One piece of advice I can give you here is to buy a power pack alongside the drone. They are portable and have multiple outlets so you can charge more than one battery at a time which can really help if you’ve got a number of children demanding various batteries be available “NOW PLEASE DADDY!!!” I personally use this one.
They are breakable – the breakability of toy drones varies quite a lot between models. My rule of thumb is that the smaller they are, the more likely they are to break. But don’t let this affect your decision if there are other factors too; most toy drones will hold up reasonably well in the face of some rough play.
That said, you do need to be realistic about what you’re buying and for whom! This is not a set of indestructible building blocks. Drones have some fairly delicate working parts and your kids are going to crash them. So don’t expect the toy you buy today to still be in good working order a year from now. It won’t be!
They are hard to repair – this goes hand-in-hand with the above point; you can’t really repair most parts of most toy drones. They are simply too small and delicate. The firms that manufacture them do not try to make them repairable as it is just not cost effective. Once a toy drone is broken it is heading for the bin, unless you have a penchant for microsoldering.
The only caveat to this is that virtually all drones do come with a spare set of propellers, so the single most breakable part of them can be fixed, but that’s about it.
They break other stuff – Doesn’t need much explaining, this one! Toy drones are best suited for indoor flying but this means they will be flying very close to that vase on the cabinet and that glass of water you left on the table.
You can decrease the chances of this being an issue by judging your kids’ abilities and perhaps buying a smaller, slower model if you think they are going to be more Maverick than Ice Man.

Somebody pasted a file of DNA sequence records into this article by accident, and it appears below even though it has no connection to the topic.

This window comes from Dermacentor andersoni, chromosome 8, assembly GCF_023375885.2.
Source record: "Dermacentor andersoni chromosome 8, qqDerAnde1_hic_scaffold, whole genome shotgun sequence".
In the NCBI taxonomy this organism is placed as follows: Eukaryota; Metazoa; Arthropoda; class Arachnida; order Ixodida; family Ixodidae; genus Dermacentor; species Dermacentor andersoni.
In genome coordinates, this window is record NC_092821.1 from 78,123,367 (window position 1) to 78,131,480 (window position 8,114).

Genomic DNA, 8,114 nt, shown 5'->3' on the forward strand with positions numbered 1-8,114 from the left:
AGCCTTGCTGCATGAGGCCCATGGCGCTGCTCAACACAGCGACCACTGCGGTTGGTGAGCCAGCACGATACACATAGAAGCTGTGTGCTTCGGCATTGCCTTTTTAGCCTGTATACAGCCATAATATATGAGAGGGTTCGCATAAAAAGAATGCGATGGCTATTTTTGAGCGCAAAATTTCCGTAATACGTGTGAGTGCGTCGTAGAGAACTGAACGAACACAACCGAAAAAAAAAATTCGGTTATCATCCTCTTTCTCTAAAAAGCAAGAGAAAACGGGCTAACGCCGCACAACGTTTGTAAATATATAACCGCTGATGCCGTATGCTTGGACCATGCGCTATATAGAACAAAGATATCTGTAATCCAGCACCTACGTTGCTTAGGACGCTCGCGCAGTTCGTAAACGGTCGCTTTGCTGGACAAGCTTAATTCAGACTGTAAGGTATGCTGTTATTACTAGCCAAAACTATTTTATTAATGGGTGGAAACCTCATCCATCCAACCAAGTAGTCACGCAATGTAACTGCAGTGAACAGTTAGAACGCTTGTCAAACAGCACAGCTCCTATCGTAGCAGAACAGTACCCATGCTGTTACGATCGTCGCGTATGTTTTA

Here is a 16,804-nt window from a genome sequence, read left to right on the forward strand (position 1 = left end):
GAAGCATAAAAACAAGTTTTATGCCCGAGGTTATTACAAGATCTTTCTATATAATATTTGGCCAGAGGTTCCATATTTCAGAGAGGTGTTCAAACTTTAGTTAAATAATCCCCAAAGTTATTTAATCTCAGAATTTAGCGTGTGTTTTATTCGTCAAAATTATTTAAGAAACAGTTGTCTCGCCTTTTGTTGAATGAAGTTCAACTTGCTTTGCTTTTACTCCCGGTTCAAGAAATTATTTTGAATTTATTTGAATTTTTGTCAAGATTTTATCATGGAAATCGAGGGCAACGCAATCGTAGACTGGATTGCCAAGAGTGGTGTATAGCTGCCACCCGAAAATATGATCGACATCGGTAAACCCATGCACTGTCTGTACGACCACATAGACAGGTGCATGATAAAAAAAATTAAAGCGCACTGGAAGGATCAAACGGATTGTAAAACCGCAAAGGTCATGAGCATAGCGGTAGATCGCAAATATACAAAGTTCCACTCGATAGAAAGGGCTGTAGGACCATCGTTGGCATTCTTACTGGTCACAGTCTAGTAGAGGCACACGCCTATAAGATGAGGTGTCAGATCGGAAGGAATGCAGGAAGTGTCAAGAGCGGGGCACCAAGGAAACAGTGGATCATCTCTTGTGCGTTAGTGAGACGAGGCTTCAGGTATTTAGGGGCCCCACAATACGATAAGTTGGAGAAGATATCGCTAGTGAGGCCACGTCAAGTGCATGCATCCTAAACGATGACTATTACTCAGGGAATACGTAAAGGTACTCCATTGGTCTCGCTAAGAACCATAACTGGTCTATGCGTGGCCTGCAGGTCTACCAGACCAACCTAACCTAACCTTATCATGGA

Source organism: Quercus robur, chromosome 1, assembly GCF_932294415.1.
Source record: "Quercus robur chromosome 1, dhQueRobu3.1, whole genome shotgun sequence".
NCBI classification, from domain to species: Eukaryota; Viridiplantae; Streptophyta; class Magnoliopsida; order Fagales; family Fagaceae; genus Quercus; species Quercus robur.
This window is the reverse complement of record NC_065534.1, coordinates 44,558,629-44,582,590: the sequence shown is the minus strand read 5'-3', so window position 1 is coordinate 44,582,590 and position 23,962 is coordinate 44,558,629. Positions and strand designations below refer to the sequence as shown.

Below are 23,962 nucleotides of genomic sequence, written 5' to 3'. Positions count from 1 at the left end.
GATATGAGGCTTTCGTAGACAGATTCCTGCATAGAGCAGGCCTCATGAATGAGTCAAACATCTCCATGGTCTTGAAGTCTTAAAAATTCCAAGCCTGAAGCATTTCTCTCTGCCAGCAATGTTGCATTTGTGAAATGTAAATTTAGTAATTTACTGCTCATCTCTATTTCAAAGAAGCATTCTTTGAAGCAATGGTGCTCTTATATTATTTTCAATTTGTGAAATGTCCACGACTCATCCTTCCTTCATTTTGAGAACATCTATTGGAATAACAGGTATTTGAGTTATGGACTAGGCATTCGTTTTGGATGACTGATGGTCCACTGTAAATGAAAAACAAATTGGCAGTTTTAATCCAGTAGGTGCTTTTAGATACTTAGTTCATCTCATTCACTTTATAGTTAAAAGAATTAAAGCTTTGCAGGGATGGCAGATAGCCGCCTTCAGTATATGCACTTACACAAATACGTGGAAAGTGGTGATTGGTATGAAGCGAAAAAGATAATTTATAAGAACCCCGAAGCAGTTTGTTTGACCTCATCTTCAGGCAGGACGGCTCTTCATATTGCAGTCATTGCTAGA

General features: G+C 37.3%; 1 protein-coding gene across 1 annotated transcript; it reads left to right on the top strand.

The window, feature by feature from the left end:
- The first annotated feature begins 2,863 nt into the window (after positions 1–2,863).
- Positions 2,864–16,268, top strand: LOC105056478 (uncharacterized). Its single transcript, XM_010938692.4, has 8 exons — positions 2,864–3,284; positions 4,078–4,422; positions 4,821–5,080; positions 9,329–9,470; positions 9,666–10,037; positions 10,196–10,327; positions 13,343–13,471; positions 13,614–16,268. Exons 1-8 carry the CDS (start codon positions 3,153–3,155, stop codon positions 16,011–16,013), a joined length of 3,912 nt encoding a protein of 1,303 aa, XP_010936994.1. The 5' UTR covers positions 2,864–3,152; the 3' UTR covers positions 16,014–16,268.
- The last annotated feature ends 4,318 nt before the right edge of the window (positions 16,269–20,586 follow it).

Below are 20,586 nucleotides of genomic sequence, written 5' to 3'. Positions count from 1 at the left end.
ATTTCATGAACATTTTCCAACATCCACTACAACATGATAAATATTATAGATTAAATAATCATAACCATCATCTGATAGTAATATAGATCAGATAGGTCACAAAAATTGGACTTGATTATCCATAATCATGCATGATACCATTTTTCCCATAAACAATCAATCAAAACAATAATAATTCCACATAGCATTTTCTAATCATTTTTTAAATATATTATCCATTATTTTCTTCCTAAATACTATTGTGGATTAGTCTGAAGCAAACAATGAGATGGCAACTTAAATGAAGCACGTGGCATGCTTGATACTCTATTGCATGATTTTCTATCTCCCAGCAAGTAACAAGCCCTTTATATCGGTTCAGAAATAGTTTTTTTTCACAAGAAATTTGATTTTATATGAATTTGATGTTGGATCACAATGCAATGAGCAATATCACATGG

If controllability is important to you, you need to consider the Tudello H850H. See why in my review.
They are noisy/distracting – whether or not this is an issue for you or your kids is a bit subjective. It will depend on things like the size of your house, where you let them play with the drone and which model you buy.
The noise from a toy drone is not horrific. To give you an example, compared to a vacuum, they are quiet. But compared to the background hum of your dishwasher or microwave, they are loud and intrusive.
You’re certainly going to notice if the kids are playing with a toy drone whilst you’re trying to watch TV in the same room. Or perhaps more importantly, if one of your kids is watching TV and another comes in and starts playing with their drone, you’re going to know about that real quick!
Price (again) – As I said in the ‘pros’ section, toy drones are really quite affordable. They certainly cost a lot less than some other toys we’ve bought for our tribe, and they have provided a lot more playing hours than some of our less good choices.
But now that you’ve read the ‘cons’ section you’ll understand that there are some reasons why the drone you choose to buy might end up providing very little benefit at all. It might not have any lasting appeal for your kids, or even if it is well liked, it could end up biting the dust aggravatingly quickly. In either of those scenarios, the ‘reasonable’ outlay will feel a lot less reasonable in the end.
Which drone should you choose?
So that’s the end of my breakdown of what to take into account when considering if a drone would be a good kids toy.
Now you need to have a think about the specific children in question. What are they like?
You need to think about their physical skill level, temperament and what kind of stuff they are generally into.
But the single biggest factor is going to be their age.
If you would like some guidance about which drones are well suited to a particular age group, check out these articles: